For the railing system, I utilized a V-Slot Gantry System from Open Builds Part Store.
The rails are made of aluminum, the X-axis is 40 inches long and the Y-axis is 20 inches.
Here is the material breakdown for one of the rails (Y-axis 20 inches):
|4||Low Profile Screws – 25mm|
|2||Double Tee Nuts|
|2||Aluminum Spacer – 6mm|
|4||Low Profile Screws – 8mm|
|1||GT2 (2mm) Aluminum Timing Pulley – 30 Tooth|
|4||Delrin Solid V Wheel Kit|
|1||Smooth Idler Pulley Kit|
|1||Idler Pulley Plate|
|1||Motor Mount Plate for Nema 17 Stepper Motor|
|4||Cable Ties – 4″ (4 Single Cable Ties)|
|1||Aluminum Spacer – 3mm|
|1||V-Slot Gantry Plate (20mm)|
|4||M3 Socket Head Screws (4 Singles)|
|1||GT2 Timing Belt|
|1||V-Slot 20mm x 40mm Length 500mm|
|1||Nema 17 Stepper Motor|
Step-by-step Build of the First Rail
Once I finished assembling one of the railing system, I started planning on how to put together the other railing. So one assembled railing (Y-axis) will sit on top of the other railing system (X-axis). This way, the gantry plate carrying the magnets can move in all directions (left, right, up, down, diagonal). I 3D modeled a bracket that would join and hold the rails together. And then using Tee Nuts and screws, I fastened the rails.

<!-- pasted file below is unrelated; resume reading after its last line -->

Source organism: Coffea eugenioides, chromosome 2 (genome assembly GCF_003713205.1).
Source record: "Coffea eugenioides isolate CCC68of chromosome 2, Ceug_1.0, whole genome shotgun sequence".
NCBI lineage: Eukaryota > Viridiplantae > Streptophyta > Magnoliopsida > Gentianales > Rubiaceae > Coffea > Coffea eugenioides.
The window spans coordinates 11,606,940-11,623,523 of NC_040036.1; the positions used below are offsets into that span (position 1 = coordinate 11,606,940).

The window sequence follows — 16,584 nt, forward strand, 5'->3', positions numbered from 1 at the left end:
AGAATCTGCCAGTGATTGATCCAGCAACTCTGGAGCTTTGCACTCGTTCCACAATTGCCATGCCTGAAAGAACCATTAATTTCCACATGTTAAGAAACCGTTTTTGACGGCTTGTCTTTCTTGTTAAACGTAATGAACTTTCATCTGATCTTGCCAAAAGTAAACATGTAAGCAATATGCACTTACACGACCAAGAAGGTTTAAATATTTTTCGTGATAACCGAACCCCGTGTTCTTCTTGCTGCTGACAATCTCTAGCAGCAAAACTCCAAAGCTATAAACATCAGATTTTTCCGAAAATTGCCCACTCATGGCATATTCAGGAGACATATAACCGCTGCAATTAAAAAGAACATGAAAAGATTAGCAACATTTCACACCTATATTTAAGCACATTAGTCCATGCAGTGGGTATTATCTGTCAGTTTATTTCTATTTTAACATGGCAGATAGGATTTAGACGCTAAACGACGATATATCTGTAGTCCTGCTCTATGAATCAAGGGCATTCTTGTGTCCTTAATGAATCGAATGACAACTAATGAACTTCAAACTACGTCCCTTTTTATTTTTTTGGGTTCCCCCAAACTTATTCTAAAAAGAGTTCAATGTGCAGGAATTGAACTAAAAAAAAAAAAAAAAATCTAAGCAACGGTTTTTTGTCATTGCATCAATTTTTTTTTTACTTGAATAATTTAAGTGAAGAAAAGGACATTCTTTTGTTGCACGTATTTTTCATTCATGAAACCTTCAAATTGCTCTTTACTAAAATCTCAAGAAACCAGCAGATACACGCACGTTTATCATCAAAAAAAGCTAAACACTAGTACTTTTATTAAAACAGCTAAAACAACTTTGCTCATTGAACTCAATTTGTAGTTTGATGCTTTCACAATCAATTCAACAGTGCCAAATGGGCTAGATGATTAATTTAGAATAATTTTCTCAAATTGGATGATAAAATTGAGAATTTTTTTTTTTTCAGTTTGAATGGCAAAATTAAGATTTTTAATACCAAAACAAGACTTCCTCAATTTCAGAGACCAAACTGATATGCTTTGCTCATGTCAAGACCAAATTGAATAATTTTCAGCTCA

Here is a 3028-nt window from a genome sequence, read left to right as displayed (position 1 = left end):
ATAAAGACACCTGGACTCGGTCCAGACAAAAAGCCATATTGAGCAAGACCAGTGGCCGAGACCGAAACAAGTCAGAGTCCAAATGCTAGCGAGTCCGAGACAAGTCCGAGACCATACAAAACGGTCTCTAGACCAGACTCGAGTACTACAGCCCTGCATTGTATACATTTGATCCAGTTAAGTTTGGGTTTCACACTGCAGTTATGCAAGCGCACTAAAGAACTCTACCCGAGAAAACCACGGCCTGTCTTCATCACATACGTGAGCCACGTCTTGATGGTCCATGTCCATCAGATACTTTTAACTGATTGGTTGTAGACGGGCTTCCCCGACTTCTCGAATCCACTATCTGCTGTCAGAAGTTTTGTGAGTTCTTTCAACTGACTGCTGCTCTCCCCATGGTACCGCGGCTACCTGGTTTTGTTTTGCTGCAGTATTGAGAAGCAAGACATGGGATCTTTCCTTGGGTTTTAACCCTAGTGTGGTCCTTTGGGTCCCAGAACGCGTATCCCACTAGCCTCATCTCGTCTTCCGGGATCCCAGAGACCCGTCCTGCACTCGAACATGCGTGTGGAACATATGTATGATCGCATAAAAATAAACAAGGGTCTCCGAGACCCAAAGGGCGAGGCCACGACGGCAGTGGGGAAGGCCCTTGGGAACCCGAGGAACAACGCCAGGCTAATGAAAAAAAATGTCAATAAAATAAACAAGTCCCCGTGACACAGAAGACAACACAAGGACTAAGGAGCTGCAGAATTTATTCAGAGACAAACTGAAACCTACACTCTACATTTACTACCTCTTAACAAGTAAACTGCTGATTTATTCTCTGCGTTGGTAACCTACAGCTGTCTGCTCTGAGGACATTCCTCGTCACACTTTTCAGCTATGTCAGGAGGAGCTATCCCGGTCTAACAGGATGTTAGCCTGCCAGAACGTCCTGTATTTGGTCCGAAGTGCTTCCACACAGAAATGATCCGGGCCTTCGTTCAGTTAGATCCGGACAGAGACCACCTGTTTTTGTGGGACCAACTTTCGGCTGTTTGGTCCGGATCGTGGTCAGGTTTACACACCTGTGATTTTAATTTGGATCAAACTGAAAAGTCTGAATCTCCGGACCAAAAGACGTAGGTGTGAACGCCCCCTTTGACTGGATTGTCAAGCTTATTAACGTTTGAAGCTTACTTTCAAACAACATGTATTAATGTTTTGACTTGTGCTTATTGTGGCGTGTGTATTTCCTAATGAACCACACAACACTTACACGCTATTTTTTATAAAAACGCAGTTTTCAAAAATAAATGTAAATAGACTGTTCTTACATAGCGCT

The Final Build of Rails
I then decided to build an enclosure for the railing system, the goal is to cover the gantry so that it gives it a magic essence when interacting with the ferrofluid. I used 4’x8′ Birch Plywood from Home Depot and secured all the sides using an electric staple gun. For the top frame, my advisor suggested to create a lip where we can slide in the tank and it will sit in smoothly. I used a CNC machine to create the lip.
For the glass tank, I used Lexan MR5, a polycarbonate sheet. The measurement of the tank is 30″x15″x4″. One of the challenges for this tank was to make it water-tight. At first, I tried using Acrylics adhesive, a clear water-thin solvent cement to glue the sides together, but it did not stick. Then I got some epoxy glue, and using a syringe applied it to all the sides and left it for a couple of hours to dry. Came back to check on it and it was holding together. To seal it, I used clear silicone caulk on all the sides and left it for over 24 hours to dry. The next day, I filled the tank full of water and left it for a few hours to check if it would leak. It was all good. I got my water-tight tank.
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